This method is effective typically in areas where the polarization matching invention is not effective, namely: where the XPD (cross polarization discrimination) is less than about 4 dB. Such areas are typified also by a congestion of scattering objects, as in indoors, where the MS motion is also slow. According to the present example, the rate of change of the polarization is high enough for the interleaver in the system to be effective.

A fast variation of the polarization state of the transmission from the base station mitigates the fading by creating fast fading, that can be mitigated by the system interleaver. The fading rate is accelerated to match the range of parameters where the interleaver is effective. This is most effective for the slow motion and high depolarization typical of the indoors environment.

It will be appreciated that each base station can operate according to a polarization matching mode, as described above in conjunction with FIG. 5, as well as according to a polarization variation mode.

Reference is now made to FIG. 11, which is a schematic illustration of a method for operating base station 110, operative in accordance with another preferred embodiment of the present invention.

In step 520, the fade properties of the coverage area are determined.

In step 522, a polarization change pattern using the fade properties as well as the characteristics of the wireless system. This pattern can be any change pattern, linear, cyclic, non-linear, random, predetermined and the like. It will be noted that a general pattern can be determined regardless of the fade properties, provided that the change of polarization is rapid enough, with respect to the system characteristics.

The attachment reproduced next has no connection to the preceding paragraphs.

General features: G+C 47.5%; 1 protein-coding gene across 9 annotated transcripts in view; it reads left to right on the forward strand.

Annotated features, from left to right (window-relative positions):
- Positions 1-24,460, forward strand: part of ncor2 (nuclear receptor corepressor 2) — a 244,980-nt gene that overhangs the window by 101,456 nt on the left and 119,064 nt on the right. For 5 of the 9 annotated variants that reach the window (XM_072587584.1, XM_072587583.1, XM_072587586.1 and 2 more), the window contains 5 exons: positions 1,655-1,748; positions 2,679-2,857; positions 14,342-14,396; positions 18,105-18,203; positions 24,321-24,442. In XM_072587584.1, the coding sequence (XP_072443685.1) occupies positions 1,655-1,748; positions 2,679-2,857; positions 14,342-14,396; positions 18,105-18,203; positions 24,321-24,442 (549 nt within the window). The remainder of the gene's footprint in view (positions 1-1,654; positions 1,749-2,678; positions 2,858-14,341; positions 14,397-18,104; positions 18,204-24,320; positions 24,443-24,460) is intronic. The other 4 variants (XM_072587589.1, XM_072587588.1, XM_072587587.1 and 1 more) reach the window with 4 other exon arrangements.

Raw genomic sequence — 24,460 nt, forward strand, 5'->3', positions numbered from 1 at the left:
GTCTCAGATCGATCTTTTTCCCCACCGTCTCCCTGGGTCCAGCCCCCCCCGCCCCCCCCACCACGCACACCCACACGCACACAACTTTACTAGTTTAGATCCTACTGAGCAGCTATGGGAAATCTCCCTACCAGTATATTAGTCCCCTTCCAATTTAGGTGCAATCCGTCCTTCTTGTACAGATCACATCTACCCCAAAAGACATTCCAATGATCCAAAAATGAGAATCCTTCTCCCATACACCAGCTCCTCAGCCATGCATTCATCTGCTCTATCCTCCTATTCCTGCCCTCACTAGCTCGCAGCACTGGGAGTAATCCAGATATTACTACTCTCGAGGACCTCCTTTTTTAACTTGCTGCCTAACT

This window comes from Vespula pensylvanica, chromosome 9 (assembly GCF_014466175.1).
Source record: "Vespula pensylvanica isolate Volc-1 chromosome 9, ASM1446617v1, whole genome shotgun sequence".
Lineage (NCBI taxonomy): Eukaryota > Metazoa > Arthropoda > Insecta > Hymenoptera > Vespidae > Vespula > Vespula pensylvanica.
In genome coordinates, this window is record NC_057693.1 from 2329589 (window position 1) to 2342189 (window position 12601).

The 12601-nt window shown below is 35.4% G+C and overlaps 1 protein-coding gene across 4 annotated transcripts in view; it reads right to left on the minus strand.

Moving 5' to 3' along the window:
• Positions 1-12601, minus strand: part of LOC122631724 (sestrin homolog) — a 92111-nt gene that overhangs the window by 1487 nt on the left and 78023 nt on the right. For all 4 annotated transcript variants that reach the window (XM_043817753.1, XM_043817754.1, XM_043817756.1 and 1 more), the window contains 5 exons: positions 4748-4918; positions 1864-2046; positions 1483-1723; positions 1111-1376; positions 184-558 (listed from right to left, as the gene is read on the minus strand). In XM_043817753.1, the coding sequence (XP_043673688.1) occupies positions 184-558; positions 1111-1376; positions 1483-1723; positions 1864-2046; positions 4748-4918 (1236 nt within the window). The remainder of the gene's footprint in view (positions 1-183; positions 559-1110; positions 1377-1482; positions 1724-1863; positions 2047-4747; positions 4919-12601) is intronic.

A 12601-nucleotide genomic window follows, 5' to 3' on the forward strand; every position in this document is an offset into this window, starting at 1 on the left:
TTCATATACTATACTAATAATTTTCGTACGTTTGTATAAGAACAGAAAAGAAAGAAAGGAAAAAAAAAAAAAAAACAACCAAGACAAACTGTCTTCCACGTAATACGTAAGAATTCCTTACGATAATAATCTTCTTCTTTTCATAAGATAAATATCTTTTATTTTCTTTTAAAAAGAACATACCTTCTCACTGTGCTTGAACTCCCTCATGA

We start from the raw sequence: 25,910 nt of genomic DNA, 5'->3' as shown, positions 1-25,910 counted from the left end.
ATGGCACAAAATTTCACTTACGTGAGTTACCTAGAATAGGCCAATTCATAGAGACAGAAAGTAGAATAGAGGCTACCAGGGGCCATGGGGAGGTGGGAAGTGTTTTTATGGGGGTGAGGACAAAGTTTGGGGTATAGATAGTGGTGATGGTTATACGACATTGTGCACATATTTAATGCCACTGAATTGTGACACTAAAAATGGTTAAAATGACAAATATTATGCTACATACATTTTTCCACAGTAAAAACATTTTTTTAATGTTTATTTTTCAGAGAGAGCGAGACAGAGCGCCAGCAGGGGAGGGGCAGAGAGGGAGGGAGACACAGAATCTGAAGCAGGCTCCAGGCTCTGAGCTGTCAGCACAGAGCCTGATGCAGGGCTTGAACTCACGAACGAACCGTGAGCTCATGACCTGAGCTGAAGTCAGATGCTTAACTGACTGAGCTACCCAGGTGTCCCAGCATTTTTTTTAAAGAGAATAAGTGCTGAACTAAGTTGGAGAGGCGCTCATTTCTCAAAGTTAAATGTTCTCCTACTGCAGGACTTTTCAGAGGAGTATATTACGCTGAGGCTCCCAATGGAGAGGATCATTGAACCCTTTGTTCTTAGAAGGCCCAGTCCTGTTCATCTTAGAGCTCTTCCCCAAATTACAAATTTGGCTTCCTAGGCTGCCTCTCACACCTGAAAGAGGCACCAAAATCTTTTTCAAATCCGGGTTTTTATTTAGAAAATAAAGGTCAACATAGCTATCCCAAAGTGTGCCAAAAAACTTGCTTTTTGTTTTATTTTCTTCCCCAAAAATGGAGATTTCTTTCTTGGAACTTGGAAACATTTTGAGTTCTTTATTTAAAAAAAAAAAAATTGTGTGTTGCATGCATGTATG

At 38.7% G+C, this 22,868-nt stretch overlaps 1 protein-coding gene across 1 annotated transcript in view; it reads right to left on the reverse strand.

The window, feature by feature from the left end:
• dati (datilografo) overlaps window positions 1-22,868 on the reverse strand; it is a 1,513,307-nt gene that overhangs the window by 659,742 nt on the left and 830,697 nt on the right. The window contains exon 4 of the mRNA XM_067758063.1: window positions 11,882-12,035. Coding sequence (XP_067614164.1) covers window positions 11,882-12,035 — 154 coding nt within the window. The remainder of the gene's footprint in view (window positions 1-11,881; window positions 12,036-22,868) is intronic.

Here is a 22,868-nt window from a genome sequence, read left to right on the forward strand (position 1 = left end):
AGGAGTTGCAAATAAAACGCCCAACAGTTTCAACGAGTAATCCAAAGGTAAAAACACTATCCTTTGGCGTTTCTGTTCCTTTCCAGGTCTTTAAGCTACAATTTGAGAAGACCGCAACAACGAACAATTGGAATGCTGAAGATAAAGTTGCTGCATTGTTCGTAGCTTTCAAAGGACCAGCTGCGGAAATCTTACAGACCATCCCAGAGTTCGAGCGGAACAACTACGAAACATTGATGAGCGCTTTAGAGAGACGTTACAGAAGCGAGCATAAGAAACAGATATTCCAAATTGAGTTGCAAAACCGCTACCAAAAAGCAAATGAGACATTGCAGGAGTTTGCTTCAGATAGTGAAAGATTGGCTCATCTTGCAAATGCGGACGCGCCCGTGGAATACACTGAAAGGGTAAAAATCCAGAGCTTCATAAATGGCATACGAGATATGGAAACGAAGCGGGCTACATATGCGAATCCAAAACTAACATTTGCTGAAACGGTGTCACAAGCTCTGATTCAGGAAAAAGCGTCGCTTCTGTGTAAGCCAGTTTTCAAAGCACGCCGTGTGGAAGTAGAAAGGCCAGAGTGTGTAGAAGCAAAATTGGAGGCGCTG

In step 524, the base station changes the polarity of an outgoing signal, according to the polarization pattern and further transmits it (step 526).

In accordance with a further aspect of the invention there is provided a repeater which provides varying polarization.

The mobile propagation channel encounters multipaths by scattering from multiple objects along the propagation path. This channel undergoes fading as a result of the motion of the mobile terminal.

One efficient way to mitigate the fading is by providing an alternate channel whose fading are uncorrelated with those of the first one. Base stations are equipped for space or for polarization diversity on the reverse link. However, the lack of diversity hampers the performance of the repeater.

Reference is now made to FIG. 12, which is a schematic illustration of a repeater, generally referenced 600, constructed and operative in accordance with another preferred embodiment of the present invention.

Repeater 600 is a polarization diversity repeater and includes a donor section 602, which links to a base station and a distribution section 604, which links with mobile units and the like.

The donor section 602 includes a receive element 616 and two orthogonally polarized transmit elements 610 and 612. The distribution section 604 includes a transmit element 626 and two orthogonal receive elements 620 and 622.

Elements 610, 612 and 616 are respectively connected to elements 620, 622 and 626 by amplifiers 630, 632 and 636, respectively. The amplifiers 630, 632 and 636 amplify signals received at the respective receiving elements 620, 622 and 616 before transmitting them via the respective transmitting elements 610, 612 and 626. Elements 610, 612, 616, 620, 622 and 626 are basically antennas, which are polarized.

The repeater 600 provides a transmit path from antenna 616 to antenna 626, which is designed to further transmit a vertically polarized signal provided by antenna 666.